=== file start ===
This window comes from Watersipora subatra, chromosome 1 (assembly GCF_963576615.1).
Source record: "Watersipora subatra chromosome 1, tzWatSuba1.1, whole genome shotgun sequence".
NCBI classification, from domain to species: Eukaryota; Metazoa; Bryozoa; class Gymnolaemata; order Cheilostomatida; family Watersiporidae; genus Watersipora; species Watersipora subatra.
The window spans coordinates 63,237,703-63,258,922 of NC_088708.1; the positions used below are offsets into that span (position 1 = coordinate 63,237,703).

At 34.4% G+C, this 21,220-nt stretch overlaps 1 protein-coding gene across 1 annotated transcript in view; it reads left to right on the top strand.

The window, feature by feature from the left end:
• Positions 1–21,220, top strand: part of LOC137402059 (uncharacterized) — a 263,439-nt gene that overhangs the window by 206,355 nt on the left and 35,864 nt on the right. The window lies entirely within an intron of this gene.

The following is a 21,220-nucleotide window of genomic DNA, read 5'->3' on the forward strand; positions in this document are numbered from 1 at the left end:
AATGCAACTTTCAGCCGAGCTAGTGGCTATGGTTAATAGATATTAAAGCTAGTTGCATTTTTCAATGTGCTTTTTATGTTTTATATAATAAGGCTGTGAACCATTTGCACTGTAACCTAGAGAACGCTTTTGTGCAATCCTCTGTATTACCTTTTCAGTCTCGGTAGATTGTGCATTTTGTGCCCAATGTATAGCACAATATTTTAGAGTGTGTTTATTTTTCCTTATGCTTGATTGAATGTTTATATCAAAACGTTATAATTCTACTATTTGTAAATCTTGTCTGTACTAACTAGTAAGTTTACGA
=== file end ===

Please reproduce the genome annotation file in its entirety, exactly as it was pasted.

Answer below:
This window comes from Watersipora subatra, chromosome 1 (assembly GCF_963576615.1).
Source record: "Watersipora subatra chromosome 1, tzWatSuba1.1, whole genome shotgun sequence".
NCBI classification, from domain to species: Eukaryota; Metazoa; Bryozoa; class Gymnolaemata; order Cheilostomatida; family Watersiporidae; genus Watersipora; species Watersipora subatra.
The window spans coordinates 63,237,703-63,258,922 of NC_088708.1; the positions used below are offsets into that span (position 1 = coordinate 63,237,703).

At 34.4% G+C, this 21,220-nt stretch overlaps 1 protein-coding gene across 1 annotated transcript in view; it reads left to right on the top strand.

The window, feature by feature from the left end:
• Positions 1–21,220, top strand: part of LOC137402059 (uncharacterized) — a 263,439-nt gene that overhangs the window by 206,355 nt on the left and 35,864 nt on the right. The window lies entirely within an intron of this gene.

The following is a 21,220-nucleotide window of genomic DNA, read 5'->3' on the forward strand; positions in this document are numbered from 1 at the left end:
AATGCAACTTTCAGCCGAGCTAGTGGCTATGGTTAATAGATATTAAAGCTAGTTGCATTTTTCAATGTGCTTTTTATGTTTTATATAATAAGGCTGTGAACCATTTGCACTGTAACCTAGAGAACGCTTTTGTGCAATCCTCTGTATTACCTTTTCAGTCTCGGTAGATTGTGCATTTTGTGCCCAATGTATAGCACAATATTTTAGAGTGTGTTTATTTTTCCTTATGCTTGATTGAATGTTTATATCAAAACGTTATAATTCTACTATTTGTAAATCTTGTCTGTACTAACTAGTAAGTTTACGA